Innocence In 'Heat And Where Are You Going,'

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Joyce Carol Oates writes about the depravity that our youth is faced with everyday within the American Culture. The themes in “Heat” and “Where are you going, where have you been” include a very real picture of violence, loss of innocence, and the brutality of evil deviance that our children face within their community. Oates allows the reader to look past the words on the pages and create their own horrifying conclusions on what happens to the innocent characters while encouraging the reader to draw on their own life experiences. Oates introduces us to two dominant and evil male characters in her stories. The first a youth named Roger Whipple in “Heat”. Roger is a nineteen year old young man with mental maturity close to that of his victims, “he was that age himself in his head- sixth grade learning abilities” (Heat). He is “a big slow sweet faced boy” (Heat) who rapes and murders two eleven year old twin girls. The second is a much older man…show more content…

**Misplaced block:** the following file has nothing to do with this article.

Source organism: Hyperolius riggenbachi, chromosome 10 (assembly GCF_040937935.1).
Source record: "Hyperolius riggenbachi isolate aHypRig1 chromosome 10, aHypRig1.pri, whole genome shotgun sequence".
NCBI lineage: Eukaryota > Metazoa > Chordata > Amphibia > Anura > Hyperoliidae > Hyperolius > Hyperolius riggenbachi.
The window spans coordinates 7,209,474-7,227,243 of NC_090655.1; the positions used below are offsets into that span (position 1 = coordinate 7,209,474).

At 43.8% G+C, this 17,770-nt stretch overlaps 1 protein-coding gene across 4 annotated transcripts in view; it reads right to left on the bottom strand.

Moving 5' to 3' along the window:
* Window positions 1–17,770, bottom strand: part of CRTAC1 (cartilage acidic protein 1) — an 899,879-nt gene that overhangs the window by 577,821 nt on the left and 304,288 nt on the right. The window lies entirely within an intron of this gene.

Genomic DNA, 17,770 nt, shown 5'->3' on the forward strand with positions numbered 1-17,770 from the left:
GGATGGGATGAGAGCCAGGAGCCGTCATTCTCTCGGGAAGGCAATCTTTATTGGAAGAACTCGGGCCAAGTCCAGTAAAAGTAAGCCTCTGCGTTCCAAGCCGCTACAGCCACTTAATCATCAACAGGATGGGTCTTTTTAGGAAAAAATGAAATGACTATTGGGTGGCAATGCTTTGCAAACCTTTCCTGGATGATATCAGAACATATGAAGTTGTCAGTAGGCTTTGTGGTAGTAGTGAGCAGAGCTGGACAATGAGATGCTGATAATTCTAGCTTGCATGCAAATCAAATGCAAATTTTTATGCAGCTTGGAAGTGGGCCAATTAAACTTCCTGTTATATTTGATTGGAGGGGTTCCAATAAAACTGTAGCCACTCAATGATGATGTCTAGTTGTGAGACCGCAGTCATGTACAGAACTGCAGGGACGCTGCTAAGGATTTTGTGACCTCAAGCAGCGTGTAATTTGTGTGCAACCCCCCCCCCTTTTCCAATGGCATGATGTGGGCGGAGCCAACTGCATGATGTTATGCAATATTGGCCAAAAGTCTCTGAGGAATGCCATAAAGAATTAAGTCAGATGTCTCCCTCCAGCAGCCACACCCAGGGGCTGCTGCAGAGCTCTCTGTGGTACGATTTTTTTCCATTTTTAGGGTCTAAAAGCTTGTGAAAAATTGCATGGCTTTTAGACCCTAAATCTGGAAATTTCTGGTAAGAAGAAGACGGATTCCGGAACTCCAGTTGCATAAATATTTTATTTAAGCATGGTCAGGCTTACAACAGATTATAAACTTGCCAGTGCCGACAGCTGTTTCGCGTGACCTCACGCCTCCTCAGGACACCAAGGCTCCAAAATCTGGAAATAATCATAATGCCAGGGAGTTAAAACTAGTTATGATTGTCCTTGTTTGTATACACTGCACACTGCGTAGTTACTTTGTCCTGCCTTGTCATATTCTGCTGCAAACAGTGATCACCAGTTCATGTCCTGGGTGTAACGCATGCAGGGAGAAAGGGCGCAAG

The narrator as a woman in “Heat” admits to reliving the grief of the events and deaths of her classmates, Rhea and Rhoda, and how with age the events later impacted her adult life. The narrator, recalling a time in her childhood when she realized “we could all be the same girl” (Heat) felt guilt for surviving, while the other girls, similar to herself met the fate that they had. As an adult, she engages in a sexual affair years later, and continues to have these girls in her thoughts, imagining their last moments. Rhea and Rhoda had “eyes like dolls” and “had faces to small” to have lived long enough (Heat). But when the boy Roger “snapped” (Heat) it was for no other reason than his own overwhelming excitement and inability to control his hormonal confusion. He too had lost his innocence, possibly by the hands of his older brothers, and in turn stolen the innocence and lives of these girls all at

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